ItemLanguage policy and education in AustraliaSlaughter, Y ; Lo Bianco, J ; McCarty, T ; May, S (Springer International Publishing, 2017)Australia’s language policy history reflects the country’s complex linguistic demography and multiple policy needs and interests. Languages and language policy have played an important and evolving role in the formation of Australia as a postcolonial, immigrant, and trading nation, moving from the suppression of Indigenous languages and a preference for British English norms through colonization, to greater assertion of language rights for Indigenous and immigrant languages, and onto economically motivated language planning. The policy landscape has been intermittently shaped by decisive policies for language policy and language education policy, as well as educational interventions such as the prioritization of English literacy. This chapter provides an overview of the historical, political, and educational influences on the language policy landscape in Australia, including achievements in addressing Indigenous and community language needs, along with supporting second language acquisition more broadly in the education system. However, the absence of a national language policy contributes to a weak language policy environment, where language rights are highly politicized and the loss of collaborative language policy processes has led to fragmented and fragile language program provision.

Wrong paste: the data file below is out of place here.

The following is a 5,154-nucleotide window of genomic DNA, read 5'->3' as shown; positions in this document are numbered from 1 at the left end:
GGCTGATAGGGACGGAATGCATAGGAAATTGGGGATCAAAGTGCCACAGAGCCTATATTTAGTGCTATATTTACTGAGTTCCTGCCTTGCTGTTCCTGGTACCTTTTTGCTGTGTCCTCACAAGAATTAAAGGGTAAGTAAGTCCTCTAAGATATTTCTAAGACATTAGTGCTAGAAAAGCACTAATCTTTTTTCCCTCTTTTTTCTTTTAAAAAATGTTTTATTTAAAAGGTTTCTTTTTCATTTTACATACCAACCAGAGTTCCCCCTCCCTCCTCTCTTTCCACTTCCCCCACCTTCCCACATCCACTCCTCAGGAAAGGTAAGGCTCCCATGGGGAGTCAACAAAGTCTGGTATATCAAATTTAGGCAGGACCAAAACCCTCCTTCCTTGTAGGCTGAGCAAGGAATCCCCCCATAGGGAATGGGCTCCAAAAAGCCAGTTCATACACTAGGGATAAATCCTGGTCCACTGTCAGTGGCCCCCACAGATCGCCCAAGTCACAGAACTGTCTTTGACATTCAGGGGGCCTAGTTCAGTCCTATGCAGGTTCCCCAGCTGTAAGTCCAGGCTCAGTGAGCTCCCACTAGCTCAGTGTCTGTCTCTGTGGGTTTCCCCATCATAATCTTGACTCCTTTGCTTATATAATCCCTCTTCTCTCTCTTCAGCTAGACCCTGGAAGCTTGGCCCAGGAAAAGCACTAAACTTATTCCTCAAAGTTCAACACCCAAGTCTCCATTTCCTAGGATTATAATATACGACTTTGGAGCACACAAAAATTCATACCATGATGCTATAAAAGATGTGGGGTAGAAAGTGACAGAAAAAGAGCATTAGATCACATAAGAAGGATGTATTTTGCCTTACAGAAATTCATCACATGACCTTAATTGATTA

ItemThe Australian Asia projectLo Bianco, J ; Slaughter, Y ; Leitner, G ; Hashim, A ; Wolf, H-G (Cambridge University Press, 2016)The Australian project of accommodation to the Asia-Pacific region as the dynamic centre of the world’s economy can now be dated in decades. Successive Federal and State governments have focused on shifting the national consciousness from its predominant, inherited Western cultural dispositions, towards Asia. Driven by the overriding concerns of trade and economic relations, more than $400 million of additional funding has been invested in the prioritization of Asia studies and Asian languages, with considerable additional resources for research, cultural studies, exchanges, etc. Policies and funding have endeavoured to dramatically increase Australia’s ‘Asia literacy’ to aid economic engagement with what has come increasingly to be called ‘the region’ or ‘our region’. All major political configurations adhere to the broad outlines of such engagement, lending the entire endeavour a sense of inevitability; so much so that there is little problematizing of the educational consequences of the shift of economic power from the ‘West’ to the ‘East’. However, despite ambitious plans and substantial funding, Asian language policies have consistently fallen short of targets. This chapter discusses some intricacies involved in formulating an Asia-prioritizing agenda, referring to the wider communication ecology. Language policies must acknowledge the pluralization of modern forms of communication as well as the emergence of multiple cultural and linguistic identities in the transnational reality of contemporary society. The Australian experience highlights the importance of crafting Asia-focused policies within a wider framework of comprehensive language planning (Lo Bianco 2010), that values existing cultural and linguistic diversities, as well as envisioned ones, along with a pragmatic sense of the limits to what can be asked of school knowledge in relation to trade and diplomatic petitions.